Monday, April 2, 2012

A to Z Blogging Challenge: B is for...




...Believable!

For remaining entries in the 2012 A-to-Z Challenge, I will be focusing on writing elements that I find important and that I want to incorporate into my work.

Today, the topic is BELIEVABLE

As a writer of fiction, I lean towards mysteries and speculative fiction.  Fiction, by a loose definition, might be "stuff I make up," and so my style of fiction might be "weird, creepy, or other-worldly stuff I make up." 

So, first and foremost, before even considering anything else, I want to write stories that my readers believe in.  Not that a reader should think my stories are absolutely true, but that they think a story might be.  That's where the fun is -- taking the reader into a world where they're willing to suspend their disbelief and enjoy the ride.

Nothing is worse than setting up a story and then having the reader see the strings holding up the spaceships, the hand in the puppet, or the man behind the curtain.  My goal is to have no gaping plot holes, no cheesy situations, and no trite characters that cause readers to roll their eyes and quit reading. 

So I hope I am always successful at making my stories, no matter how bizarre, still be believable. 

You believe me, don't you?

Thanks for visiting on B-day -- See you the rest of this month for more alphabetical fun!

Don't forget to visit HERE to see all the bloggers taking part in this A-to-Z challenge, and try to drop in on as many of them as you can!

9 comments:

.jessica. said...

Absolutely. It is the WORST when you're completely engrossed in a story and then suddenly something happens that feels false - something that's out of character or completely unlikely or, worst of all, that breaks the implicit rules of the story's universe. Writing a believable story is so key.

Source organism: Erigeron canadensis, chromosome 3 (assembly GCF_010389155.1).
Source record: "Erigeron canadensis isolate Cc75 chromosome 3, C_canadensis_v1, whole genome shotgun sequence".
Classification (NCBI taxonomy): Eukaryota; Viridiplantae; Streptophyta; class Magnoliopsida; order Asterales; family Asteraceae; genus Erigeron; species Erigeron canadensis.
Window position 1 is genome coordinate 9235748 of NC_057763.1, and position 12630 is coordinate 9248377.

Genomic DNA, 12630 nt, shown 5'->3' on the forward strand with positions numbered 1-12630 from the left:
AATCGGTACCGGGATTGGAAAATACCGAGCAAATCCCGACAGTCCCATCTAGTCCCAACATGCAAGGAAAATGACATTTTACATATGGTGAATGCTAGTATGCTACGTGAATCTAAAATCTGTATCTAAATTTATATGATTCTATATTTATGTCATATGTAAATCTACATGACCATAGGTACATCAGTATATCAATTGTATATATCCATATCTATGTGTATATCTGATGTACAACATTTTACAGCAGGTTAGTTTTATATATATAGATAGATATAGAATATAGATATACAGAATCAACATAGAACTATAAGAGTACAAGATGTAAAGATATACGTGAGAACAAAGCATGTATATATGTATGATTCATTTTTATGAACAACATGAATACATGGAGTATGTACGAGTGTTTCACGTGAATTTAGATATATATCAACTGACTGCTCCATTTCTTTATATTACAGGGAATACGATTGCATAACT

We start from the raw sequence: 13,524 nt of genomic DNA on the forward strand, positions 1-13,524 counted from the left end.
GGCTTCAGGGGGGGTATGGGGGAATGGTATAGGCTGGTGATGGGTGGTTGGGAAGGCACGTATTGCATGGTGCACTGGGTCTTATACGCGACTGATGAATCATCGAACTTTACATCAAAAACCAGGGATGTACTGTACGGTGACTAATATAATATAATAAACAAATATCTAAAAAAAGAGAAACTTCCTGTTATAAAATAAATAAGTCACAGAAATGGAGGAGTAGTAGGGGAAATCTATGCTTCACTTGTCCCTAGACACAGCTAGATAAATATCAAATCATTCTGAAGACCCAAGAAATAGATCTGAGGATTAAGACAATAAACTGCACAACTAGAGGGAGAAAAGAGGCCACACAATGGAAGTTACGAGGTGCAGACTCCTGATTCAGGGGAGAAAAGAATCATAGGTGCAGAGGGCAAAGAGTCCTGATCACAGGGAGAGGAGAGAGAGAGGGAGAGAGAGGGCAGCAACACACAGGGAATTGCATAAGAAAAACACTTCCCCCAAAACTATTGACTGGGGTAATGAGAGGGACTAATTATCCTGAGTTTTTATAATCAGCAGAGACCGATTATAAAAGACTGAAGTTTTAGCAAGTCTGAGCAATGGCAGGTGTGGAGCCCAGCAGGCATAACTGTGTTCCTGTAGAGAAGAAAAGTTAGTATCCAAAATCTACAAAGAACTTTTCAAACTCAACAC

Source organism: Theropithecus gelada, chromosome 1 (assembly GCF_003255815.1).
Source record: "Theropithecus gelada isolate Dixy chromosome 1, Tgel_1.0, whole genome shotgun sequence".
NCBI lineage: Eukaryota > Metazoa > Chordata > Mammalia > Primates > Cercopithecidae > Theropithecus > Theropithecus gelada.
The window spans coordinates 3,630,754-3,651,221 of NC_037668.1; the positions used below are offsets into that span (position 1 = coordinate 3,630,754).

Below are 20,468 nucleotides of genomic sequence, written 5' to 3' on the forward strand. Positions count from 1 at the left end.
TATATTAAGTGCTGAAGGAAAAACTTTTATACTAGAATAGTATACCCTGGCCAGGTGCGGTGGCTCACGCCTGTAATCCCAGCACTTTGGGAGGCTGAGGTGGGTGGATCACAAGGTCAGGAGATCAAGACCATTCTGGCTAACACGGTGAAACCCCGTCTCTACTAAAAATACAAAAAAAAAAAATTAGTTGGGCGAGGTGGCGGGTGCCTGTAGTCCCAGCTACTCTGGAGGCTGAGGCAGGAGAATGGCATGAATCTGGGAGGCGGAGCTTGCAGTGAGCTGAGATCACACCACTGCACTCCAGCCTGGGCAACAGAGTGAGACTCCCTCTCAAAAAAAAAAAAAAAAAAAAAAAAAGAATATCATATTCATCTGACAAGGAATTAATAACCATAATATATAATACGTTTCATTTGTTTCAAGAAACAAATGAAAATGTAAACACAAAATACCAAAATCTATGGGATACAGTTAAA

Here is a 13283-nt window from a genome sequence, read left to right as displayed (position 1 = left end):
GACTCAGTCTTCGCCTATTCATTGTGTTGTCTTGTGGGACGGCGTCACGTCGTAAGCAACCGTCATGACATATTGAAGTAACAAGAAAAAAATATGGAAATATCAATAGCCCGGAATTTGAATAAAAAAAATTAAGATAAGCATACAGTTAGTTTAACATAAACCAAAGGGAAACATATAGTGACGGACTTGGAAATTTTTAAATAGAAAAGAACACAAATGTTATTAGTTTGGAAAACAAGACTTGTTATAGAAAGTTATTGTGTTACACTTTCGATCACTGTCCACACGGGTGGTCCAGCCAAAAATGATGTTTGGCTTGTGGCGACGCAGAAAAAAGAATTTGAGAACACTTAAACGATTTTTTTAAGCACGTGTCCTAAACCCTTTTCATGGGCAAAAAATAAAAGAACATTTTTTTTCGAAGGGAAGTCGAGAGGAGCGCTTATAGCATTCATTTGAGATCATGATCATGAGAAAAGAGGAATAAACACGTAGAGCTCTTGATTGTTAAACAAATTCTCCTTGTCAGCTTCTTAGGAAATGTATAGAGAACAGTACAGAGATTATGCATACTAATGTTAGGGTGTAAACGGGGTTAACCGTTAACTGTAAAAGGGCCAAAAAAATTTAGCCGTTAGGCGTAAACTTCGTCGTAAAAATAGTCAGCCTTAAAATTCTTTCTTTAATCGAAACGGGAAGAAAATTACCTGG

Great post! Thanks!

Susan Flett Swiderski said...

Great B word! Nothing worse than a techno-thriller or historical novel with factual holes big enough to drive a Greyhound bus through. (I loved your comment about broad-casting and dude-casting.)Happy A-Zing!

Margo Kelly said...

Agreed! The story must be believable. The trick is to write the outrageous plot elements in such a way that the reader nods her head and say, "Yes, I can see that!"

haha!

Great post!

Jess and Judy said...

If there are elements of the unbelievable it affects the credibility of the whole work for me. Hmmm, its just occurs to me that C is for credibility... good luck with the rest of the Challenge.

Shannon Lawrence said...

I like the definition of what you write. "weird, creepy, or other-worldly stuff I make up." Sounds good to me! There's too much classification in this fiction world.

Aside from that, I'm your co-host for the A-to-Z! If you didn't get an email from me the other day, it may have gone in your spam box. Please feel free to contact me via my profile or reply to that email if you need anything or have any questions.

Shannon at The Warrior Muse, co-host of the 2012 #atozchallenge! Twitter: @AprilA2Z

DL Hammons said...

Amen brother...amen! Like you, everything I try to do is rooted in believability! Such a critical aspect of fiction writing.

Gina said...

You are totally right. I've read a few stories when you can't really feel the story because you can almost see the author moving about behind the scenes. Not cool at all.

Best of luck and thanks for commenting on my blog!
From Diary of a Writer in Progress

Chris Fries said...

@ jessica: Thank you for the positive words and great thoughts!

@ Susan: Thanks! I agree, and definitely appreciate your comments.

@ Margo: Absolutely -- I think readers are always willing to suspend their disbelief if you give them the proper guidance and stay with it. Thank you for the comment!

@ Jess and Judy: Thanks! That's a great "C" word, too!

@ Shannon: Thanks, and pleased to meet'cha! Thank you for the visit and the support!

@ DL: Thanks, Don!

@ Gina: Thank you!

Simon Kewin said...

It's interesting how people will accept big lies like we spec. fic writers use, but quibble about little inconsistencies. You're right, it always has to be believable and consistent.